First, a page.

Featuring over a hundred characters, overlapping narratives, snatches of poetry in Hindi and Punjabi and pivoted around the wealthy Shah family at its heart, translating the beloved epic is no mean task. Translators Moyna Mazumdar and Neer Kanwal Mani (who has also translated CS Lewis and Paulo Coelho) deserve to be lauded for even tackling the daunting task.
While the new English translation has finally brought the contemporary classic to English readers, its publication has also served as a reminder of a long-standing literary feud in Hindi literature. When Sobti’s fellow writer Amrita Pritam published a biography of a little-known revolutionary titled Hardatt ka Zindaginama, Sobti took her to court, accusing her of plagiarism. The court case dragged on for almost three decades, dividing writers like Khushwant Singh into camps. The case was eventually settled in Pritam’s favour in 2011, six years after her death.
The Saga of Muziris, Sethu, Malayalam, translated by Prema Jayakumar
History meets vividly fleshed out fiction in The Saga of Muzuris, an ambitious and imaginative novel by Malayalam author A Sethumadhavan (Sethu). Originally published as Marupiravi, the novel draws out the history of the fabled port city of Muziris over a period of two thousand years. Drawing on the meagre historical records of the port and filling in the gaps with rich imagination, the novel paints a picture of a magnetic and fascinating city and its diverse communities.
Skilfully translated by Prema Jayakumar, who has translated Sethu’s previous work as well as written about history and mythology, The Saga of Muziris moves between the past and the present with dexterity as readers accompany the book’s narrator Aravindan down a fascinating journey through history. Archaeologists and historians still don’t know the exact location of the lost city but this magical recreation is enough for readers of fiction.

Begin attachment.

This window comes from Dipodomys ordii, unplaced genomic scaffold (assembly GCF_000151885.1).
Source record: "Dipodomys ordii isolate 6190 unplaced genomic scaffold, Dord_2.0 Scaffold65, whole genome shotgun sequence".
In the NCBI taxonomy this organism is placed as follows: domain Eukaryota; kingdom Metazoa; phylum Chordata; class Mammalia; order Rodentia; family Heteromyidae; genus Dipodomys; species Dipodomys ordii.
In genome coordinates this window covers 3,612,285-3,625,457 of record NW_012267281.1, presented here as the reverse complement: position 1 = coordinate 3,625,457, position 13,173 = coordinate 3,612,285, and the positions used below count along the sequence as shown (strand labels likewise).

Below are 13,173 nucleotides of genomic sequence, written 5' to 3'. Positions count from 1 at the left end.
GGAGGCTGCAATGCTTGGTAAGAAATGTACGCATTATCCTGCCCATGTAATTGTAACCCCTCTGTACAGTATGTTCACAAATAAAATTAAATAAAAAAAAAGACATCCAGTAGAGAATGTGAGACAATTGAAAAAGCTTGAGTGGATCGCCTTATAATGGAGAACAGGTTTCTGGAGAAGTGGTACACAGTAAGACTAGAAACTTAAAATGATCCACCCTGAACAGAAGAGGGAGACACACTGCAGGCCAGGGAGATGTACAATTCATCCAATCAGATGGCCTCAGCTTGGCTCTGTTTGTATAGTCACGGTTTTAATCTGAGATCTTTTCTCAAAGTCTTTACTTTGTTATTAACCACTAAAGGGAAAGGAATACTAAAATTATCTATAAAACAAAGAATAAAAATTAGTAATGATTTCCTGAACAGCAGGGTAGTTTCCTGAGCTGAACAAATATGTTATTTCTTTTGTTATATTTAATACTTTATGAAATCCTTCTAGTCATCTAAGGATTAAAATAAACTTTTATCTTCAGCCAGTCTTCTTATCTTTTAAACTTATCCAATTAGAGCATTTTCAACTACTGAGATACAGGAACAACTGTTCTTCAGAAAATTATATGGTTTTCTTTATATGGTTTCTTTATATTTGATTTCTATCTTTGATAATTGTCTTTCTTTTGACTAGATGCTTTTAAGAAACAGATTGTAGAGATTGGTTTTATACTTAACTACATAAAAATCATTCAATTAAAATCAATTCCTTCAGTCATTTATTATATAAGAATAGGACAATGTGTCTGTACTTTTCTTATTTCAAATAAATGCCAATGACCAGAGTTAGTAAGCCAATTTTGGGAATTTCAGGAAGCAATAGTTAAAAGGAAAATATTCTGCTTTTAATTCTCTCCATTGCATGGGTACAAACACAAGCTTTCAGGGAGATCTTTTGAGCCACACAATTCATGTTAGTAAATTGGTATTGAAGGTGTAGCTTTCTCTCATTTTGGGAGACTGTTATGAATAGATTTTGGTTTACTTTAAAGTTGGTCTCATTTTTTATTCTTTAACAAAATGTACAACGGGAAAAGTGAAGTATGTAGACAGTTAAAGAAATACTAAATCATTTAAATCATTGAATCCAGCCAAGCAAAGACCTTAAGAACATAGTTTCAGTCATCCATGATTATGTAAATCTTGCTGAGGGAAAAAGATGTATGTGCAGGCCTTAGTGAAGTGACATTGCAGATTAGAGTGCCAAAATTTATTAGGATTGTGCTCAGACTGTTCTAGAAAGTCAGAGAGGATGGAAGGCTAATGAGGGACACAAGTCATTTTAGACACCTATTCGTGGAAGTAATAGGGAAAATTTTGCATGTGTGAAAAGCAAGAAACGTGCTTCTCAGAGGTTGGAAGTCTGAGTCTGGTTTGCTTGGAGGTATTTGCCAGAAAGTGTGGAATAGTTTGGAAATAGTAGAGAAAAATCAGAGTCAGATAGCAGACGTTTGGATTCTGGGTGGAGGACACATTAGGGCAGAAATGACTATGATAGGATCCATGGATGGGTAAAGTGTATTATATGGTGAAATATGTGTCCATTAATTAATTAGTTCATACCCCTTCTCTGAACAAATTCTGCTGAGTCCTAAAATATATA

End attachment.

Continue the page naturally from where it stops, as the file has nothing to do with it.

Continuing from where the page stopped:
Bara, U R Ananthamurthy, Kannada, translated by Chandan Gowda
Kannada literary giant UR Ananthamurthy or URA as he was known, died in 2014, leaving behind a legacy of writing ranging from short stories and plays to literary criticism and novels. He is considered one of the leaders of the Navya movement in Kannada literature, was shortlisted for his body of work for the International Man Booker Prize in 2013, and was awarded both the Padma Bhushan and the Jnanpith award in India. A vocal critic of right-wing nationalism, Ananthamurthy’s fiction reflects his politics while sketching characters who find themselves in unusual circumstances, doubling up in the process as psychological and sociological commentary.
The translation of his novella Bara, originally published in 1976, is the perfect encapsulation of Ananthamurthy’s writing. Within its 112 pages, it tells the story of Satisha, a district commissioner posted to a drought-afflicted village in Karnataka. Accompanied by his wife Rekha, Satisha is the epitome of the elite liberal, well-meaning but ultimately helpless in the face of bureaucracy and his own limitations. In an almost prescient twist, the slim novel also features a gau rakshak who approaches Satisha to save the thirsty cows of the village rather than focusing on the people. Translated by scholar and writer Chandan Gowda, whose illuminating interview with Ananthamurthy is also included at the end of the book, Bara makes for absolutely essential reading.